The people we meet on our way and the events we take part in are an important element that shapes each one of us, especially during our school and university years. I have been very lucky in this regard. I met many good university lecturers during my studies, but what I valued most was the opportunity to participate in classes and seminars taught by Prof. August Chełkowski. Prof. Chełkowski conducted his classes in the form of discussions, asked us questions and suggested problems to solve, taught us to think independently and to look for answers in scientific literature. Today, in retrospect, I believe that it was the Professor, back then the Head of the Department of Solid State Physics, who first awakened in me the desire to learn about the structure and properties of matter. The topics of our MSc theses were also often related to recent scientific discoveries. This was also the case with my diploma thesis written under the supervision of Prof. Andrzej Ślebarski. It concerned the research of high-temperature oxide superconductors, for the discovery of which the Nobel Prize was awarded to J.G. Bednorz and K.A. Müller in 1987. In my final, fifth year of studies, I began my adventure with crystallography and X-ray diffraction as well as the research of the structure of materials, which continues to this day. I was first employed as a trainee assistant and then promoted to assistant at the Institute of Physics and Chemistry of Metals at the Faculty of Technology of the University of Silesia in Katowice. Once again, I was lucky. During the practice and my assistance in the Institute, I participated in lectures and classes held by extraordinary educators specialised in crystallography, diffraction theory and XRD methods of structural analysis – Professors Zbigniew Bojarski and Eugeniusz Łągiewka. It was also then that I started partaking in classes in various schools and participating in domestic and international conferences where I gained knowledge about the methods of study, materials and their features. On the threshold of my scientific career, I met the biggest stars and authorities in the crystallography and diffraction fields, such as Hugo Rietveld, Ray Young, A. Le Bail, and many others. Over the years, I had the privilege and pleasure to meet, talk to, or only listen to Nobelists, such as the aforementioned Johannes Bednorz (Nobel Prize winner in 1987), Sir Harold W. Kroto (Nobel laureate in the chemistry field in 1996 for the discovery of fullerene), Rudolf L. Mössbauer (Nobel Prize in 1961 in the science field), Herbert A. Hauptman (Nobel Prize in 1985 in the chemistry field), or Dan Szechtman (Nobel laureate in 2011 in the chemistry field for the discovery of quasicrystals). This kind of base gives great motivation to expand one’s own abilities, search for new visions and solutions, and educate new generations.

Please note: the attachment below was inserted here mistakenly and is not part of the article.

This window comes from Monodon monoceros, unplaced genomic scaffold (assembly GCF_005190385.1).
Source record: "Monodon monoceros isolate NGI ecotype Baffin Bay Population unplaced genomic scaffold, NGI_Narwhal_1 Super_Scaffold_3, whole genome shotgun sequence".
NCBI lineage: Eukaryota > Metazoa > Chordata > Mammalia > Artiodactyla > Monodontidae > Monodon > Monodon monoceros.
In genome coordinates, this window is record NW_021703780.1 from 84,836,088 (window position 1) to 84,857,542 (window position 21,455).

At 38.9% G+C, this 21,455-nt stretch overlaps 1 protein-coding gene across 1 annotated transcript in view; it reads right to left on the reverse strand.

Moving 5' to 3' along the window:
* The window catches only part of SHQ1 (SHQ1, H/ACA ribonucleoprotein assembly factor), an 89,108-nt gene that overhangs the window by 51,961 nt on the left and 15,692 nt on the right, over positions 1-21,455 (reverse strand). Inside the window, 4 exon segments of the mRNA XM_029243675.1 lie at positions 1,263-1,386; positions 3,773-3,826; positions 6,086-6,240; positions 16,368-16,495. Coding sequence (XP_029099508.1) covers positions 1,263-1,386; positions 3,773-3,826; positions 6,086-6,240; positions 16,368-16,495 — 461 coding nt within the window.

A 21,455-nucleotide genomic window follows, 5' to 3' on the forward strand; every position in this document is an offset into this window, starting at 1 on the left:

Another element of scientific and educational work at a university is science communication and spreading results of research. The received results of research experiments and analyses are presented in articles and books published in scientific magazines and publishing companies of an international reach, during lectures on conferences held domestically and abroad where it is possible to meet and have a conversation with the greatest scientists of the world. An additional, non-scientific attraction of such business trips is, without any doubt, the pleasure of meeting new people and their beliefs, traditions, as well as the culture and art of the visited countries and regions. Working with outreach activities, which popularises knowledge and science among the society, gives a lot of satisfaction, as well. Participation in various activities for children, teens, and adults, such as lectures on popular science, workshops and displays of scientific experiments organised during festivals, such as the already commonly known and internationally successful Silesian Science Festival in Katowice, periodic festivals with long history, like Pi Day, organised by the Faculty of Science and Technology of University of Silesia in Katowice (formerly organised by the Faculty of Mathematics, Science and Chemistry of University of Silesia; in 2022 XVI edition of the Festival was held) or brand new ones, such as “Granatowe Góry” Jerzy Pilcha Word Festival, held for the first time in 2021 in Wisła. Such meetings are always immeasurably inspiring both for the hosts and the spectators.
Today I work at the Institute of Materials Science and Engineering at the Faculty of Science and Technology of University of Silesia in Katowice, where we educate future generations of Master’s degree engineers and students who specialise in materials and their functions, research methods and their use in the industry, for example in production, manufacturing, or quality control of materials technological processes. In a comedic sense I could say I had started my scientific adventure with my fascination with physics given to me by the TV programme “SONDA” and I have been finishing it with the practical use of the knowledge and abilities according to the main concept of the TV programme “Zrób to sam”.
Superb lecturers whom I still listen to eagerly to this day; interesting research topics which I pursue; curious and involved students and young people whom I try to give over the desire to expand knowledge and search new possibilities – all of those are the components of the image of my current scientific and educational work at University of Silesia in Katowice. And looking back at the many, many years of this work I can say that it pays off to sacrifice the time and most of life for it…